keywords = "pregnancy, heart disease, metabolic syndrome, cardiac risk factors and prevention, obesity",
author = "Sohinee Bhattacharya and Geraldine McNeill and Raja, {Edwin Amalraj} and Keith Allan and Heather Clark and Reynolds, {Rebecca M} and Jane Norman and Hannaford, {Philip C}",
note = "Funding: This research was supported by Chest Heart and Stroke Scotland (R10/A128)",
year = "2016",
month = "9",
day = "30",
doi = "10.1136/heartjnl-2015-308709",
language = "English",
volume = "102",
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T1 - Maternal gestational weight gain and offspring's risk of cardiovascular disease and mortality

AU - Bhattacharya, Sohinee

AU - McNeill, Geraldine

AU - Raja, Edwin Amalraj

AU - Allan, Keith

AU - Clark, Heather

AU - Reynolds, Rebecca M

AU - Norman, Jane

AU - Hannaford, Philip C

N1 - Funding: This research was supported by Chest Heart and Stroke Scotland (R10/A128)

PY - 2016/9/30

Y1 - 2016/9/30

N2 - Objective To examine the effect of maternal gestational weight gain (GWG) on adult offspring mortality, cardiovascular morbidity and cerebrovascular morbidity.Methods The Aberdeen Children of the Nineteen Fifties (ACONF) is a population-based cohort of adults born in Aberdeen, Scotland between 1950 and 1956. GWG of the mothers of cohort members was extracted from original birth records and linked to the data on offspring morbidity and mortality up to 2011 obtained from Scottish national records. HRs for cardiovascular events and mortality in offspring according to maternal weight gain in pregnancy were estimated adjusting for maternal and offspring confounders using a restricted cubic spline model.Results After exclusions, 3781 members of the original ACONF cohort were analysed. Of these, 103 (2.7%) had died, 169 (4.5%) had suffered at least one cardiovascular event and 73 (1.9%) had had a hospital admission for cerebrovascular disease. Maternal weight gain of 1 kg/week or more was associated with increased risk of cerebrovascular event in the offspring (adjusted HR 2.70 (95% CI 1.19 to 6.12)). There was no association seen between GWG and offspring's all-cause mortality or cardiovascular event. Adult offspring characteristics (smoking, body mass index (BMI) and diabetes) were strongly associated with each outcome.Conclusions Maternal GWG above 0.9 kg/week may increase the risk of cerebrovascular disease in the adult offspring, but not all-cause mortality or cardiovascular disease. Health and lifestyle factors such as smoking, BMI and diabetes in the adult offspring had a stronger influence than maternal and birth characteristics on their mortality and morbidity.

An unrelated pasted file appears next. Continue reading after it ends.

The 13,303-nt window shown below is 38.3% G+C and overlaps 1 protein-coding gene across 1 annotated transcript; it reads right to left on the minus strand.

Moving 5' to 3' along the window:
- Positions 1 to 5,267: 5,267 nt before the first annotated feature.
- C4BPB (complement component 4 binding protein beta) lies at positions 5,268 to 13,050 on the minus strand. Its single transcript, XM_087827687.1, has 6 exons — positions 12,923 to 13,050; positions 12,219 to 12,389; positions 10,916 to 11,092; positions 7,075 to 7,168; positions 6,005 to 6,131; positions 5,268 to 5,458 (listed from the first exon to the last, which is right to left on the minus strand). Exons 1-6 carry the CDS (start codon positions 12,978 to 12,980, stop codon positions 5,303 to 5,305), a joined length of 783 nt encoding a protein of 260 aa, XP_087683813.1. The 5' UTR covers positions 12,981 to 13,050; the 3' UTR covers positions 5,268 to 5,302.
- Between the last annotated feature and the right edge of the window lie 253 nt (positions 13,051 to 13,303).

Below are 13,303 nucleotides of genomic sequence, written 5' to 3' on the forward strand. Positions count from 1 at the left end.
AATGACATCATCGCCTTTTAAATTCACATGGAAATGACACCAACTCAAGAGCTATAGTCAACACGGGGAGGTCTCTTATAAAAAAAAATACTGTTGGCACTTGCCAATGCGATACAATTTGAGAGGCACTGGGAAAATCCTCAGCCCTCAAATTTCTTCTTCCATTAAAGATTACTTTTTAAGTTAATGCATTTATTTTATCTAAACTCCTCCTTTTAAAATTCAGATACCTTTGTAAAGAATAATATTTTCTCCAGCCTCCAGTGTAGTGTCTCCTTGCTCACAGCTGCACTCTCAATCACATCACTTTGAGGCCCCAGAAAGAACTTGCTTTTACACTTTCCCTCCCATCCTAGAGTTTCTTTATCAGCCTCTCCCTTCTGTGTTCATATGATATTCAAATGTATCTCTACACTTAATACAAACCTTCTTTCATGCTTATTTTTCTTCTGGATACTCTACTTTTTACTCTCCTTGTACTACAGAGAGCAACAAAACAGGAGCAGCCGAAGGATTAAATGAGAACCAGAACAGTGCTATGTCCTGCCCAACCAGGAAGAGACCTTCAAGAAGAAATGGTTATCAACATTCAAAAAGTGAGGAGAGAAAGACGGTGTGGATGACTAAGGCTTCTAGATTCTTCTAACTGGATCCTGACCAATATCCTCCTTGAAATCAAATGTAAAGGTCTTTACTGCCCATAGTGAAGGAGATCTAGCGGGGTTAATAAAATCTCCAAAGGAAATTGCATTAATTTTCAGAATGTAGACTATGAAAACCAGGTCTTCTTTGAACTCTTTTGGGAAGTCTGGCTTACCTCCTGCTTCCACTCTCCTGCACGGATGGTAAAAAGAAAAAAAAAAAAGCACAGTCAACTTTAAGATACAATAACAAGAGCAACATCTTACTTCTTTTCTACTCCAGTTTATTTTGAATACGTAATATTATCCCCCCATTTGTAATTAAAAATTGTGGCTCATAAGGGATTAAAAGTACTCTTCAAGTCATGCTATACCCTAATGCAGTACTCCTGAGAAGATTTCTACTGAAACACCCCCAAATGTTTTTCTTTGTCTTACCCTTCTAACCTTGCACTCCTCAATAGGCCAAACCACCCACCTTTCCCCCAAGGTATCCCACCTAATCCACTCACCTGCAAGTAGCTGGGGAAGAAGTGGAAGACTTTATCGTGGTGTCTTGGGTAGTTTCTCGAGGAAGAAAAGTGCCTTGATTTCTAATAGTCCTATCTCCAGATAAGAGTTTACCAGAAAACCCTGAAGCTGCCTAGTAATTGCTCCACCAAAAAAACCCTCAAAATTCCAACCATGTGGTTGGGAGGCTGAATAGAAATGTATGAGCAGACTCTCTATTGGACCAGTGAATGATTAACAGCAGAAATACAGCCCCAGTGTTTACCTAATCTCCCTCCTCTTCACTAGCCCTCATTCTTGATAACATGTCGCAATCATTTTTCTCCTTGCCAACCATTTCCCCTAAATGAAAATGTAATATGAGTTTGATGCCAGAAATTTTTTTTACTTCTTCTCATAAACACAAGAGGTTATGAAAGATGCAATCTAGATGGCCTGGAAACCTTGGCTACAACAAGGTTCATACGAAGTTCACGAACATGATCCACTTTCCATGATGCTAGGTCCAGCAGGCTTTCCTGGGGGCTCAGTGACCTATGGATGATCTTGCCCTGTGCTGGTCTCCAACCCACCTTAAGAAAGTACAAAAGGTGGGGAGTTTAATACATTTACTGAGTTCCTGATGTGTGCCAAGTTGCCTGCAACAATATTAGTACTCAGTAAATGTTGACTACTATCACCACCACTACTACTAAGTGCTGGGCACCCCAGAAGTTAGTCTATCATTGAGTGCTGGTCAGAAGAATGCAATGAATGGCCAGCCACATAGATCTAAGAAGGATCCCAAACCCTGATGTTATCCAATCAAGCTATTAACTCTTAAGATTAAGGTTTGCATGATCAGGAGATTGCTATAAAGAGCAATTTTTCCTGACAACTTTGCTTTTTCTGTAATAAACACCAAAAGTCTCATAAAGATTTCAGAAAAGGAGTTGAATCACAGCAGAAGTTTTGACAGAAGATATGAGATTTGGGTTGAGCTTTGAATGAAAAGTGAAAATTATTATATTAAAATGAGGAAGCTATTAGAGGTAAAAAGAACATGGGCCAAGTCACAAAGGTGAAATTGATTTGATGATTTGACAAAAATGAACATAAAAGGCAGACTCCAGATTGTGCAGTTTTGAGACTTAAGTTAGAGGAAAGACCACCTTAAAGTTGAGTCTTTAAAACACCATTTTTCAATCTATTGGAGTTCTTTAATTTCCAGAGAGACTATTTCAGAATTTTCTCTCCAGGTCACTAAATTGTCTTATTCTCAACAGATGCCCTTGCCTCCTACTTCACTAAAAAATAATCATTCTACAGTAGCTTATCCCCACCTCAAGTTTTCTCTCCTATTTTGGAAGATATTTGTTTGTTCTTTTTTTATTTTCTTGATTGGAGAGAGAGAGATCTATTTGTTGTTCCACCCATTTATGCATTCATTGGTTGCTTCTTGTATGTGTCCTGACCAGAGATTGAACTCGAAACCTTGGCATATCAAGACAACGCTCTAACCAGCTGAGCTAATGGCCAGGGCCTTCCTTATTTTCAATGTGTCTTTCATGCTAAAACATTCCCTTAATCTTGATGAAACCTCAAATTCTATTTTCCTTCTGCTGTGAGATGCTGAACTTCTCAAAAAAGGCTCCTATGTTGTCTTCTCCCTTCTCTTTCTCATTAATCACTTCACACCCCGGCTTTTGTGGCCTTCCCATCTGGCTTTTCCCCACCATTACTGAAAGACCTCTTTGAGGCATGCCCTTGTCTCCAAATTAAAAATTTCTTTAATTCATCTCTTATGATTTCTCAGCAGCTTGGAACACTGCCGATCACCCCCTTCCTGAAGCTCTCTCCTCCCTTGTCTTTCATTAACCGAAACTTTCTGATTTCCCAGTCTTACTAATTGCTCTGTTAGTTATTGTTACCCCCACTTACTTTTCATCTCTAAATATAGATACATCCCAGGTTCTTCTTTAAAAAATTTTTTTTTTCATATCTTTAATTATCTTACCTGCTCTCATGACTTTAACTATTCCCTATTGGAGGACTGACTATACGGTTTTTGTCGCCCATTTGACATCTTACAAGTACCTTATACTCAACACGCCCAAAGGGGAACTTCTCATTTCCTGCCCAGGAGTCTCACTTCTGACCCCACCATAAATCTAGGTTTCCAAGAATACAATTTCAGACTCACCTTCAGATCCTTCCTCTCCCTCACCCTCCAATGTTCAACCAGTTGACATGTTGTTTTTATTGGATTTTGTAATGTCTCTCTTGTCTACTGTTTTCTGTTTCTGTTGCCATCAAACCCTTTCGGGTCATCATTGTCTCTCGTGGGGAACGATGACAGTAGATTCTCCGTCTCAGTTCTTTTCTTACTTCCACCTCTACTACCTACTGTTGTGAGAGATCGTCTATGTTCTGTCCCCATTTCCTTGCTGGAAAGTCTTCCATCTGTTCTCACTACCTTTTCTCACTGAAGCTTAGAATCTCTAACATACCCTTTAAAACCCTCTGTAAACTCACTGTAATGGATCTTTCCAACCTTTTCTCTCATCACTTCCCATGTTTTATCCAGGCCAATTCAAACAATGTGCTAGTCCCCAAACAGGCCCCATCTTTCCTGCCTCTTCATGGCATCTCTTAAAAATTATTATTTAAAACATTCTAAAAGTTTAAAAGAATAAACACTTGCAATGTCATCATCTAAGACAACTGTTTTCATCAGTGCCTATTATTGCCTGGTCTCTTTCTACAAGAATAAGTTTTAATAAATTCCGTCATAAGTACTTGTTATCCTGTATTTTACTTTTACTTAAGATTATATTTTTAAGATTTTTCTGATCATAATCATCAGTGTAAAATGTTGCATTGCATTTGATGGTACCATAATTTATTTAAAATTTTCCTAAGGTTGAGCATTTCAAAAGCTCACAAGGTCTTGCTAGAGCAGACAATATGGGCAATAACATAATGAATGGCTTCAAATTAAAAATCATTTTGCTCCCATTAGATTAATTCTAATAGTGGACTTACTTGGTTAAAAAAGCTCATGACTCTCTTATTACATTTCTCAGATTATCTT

AB - Objective To examine the effect of maternal gestational weight gain (GWG) on adult offspring mortality, cardiovascular morbidity and cerebrovascular morbidity.Methods The Aberdeen Children of the Nineteen Fifties (ACONF) is a population-based cohort of adults born in Aberdeen, Scotland between 1950 and 1956. GWG of the mothers of cohort members was extracted from original birth records and linked to the data on offspring morbidity and mortality up to 2011 obtained from Scottish national records. HRs for cardiovascular events and mortality in offspring according to maternal weight gain in pregnancy were estimated adjusting for maternal and offspring confounders using a restricted cubic spline model.Results After exclusions, 3781 members of the original ACONF cohort were analysed. Of these, 103 (2.7%) had died, 169 (4.5%) had suffered at least one cardiovascular event and 73 (1.9%) had had a hospital admission for cerebrovascular disease. Maternal weight gain of 1 kg/week or more was associated with increased risk of cerebrovascular event in the offspring (adjusted HR 2.70 (95% CI 1.19 to 6.12)). There was no association seen between GWG and offspring's all-cause mortality or cardiovascular event. Adult offspring characteristics (smoking, body mass index (BMI) and diabetes) were strongly associated with each outcome.Conclusions Maternal GWG above 0.9 kg/week may increase the risk of cerebrovascular disease in the adult offspring, but not all-cause mortality or cardiovascular disease. Health and lifestyle factors such as smoking, BMI and diabetes in the adult offspring had a stronger influence than maternal and birth characteristics on their mortality and morbidity.

KW - pregnancy

KW - heart disease

KW - metabolic syndrome

KW - cardiac risk factors and prevention

KW - obesity

U2 - 10.1136/heartjnl-2015-308709

DO - 10.1136/heartjnl-2015-308709

M3 - Article

VL - 102

SP - 1456

EP - 1463

JO - Heart

JF - Heart

SN - 1355-6037

IS - 18

ER -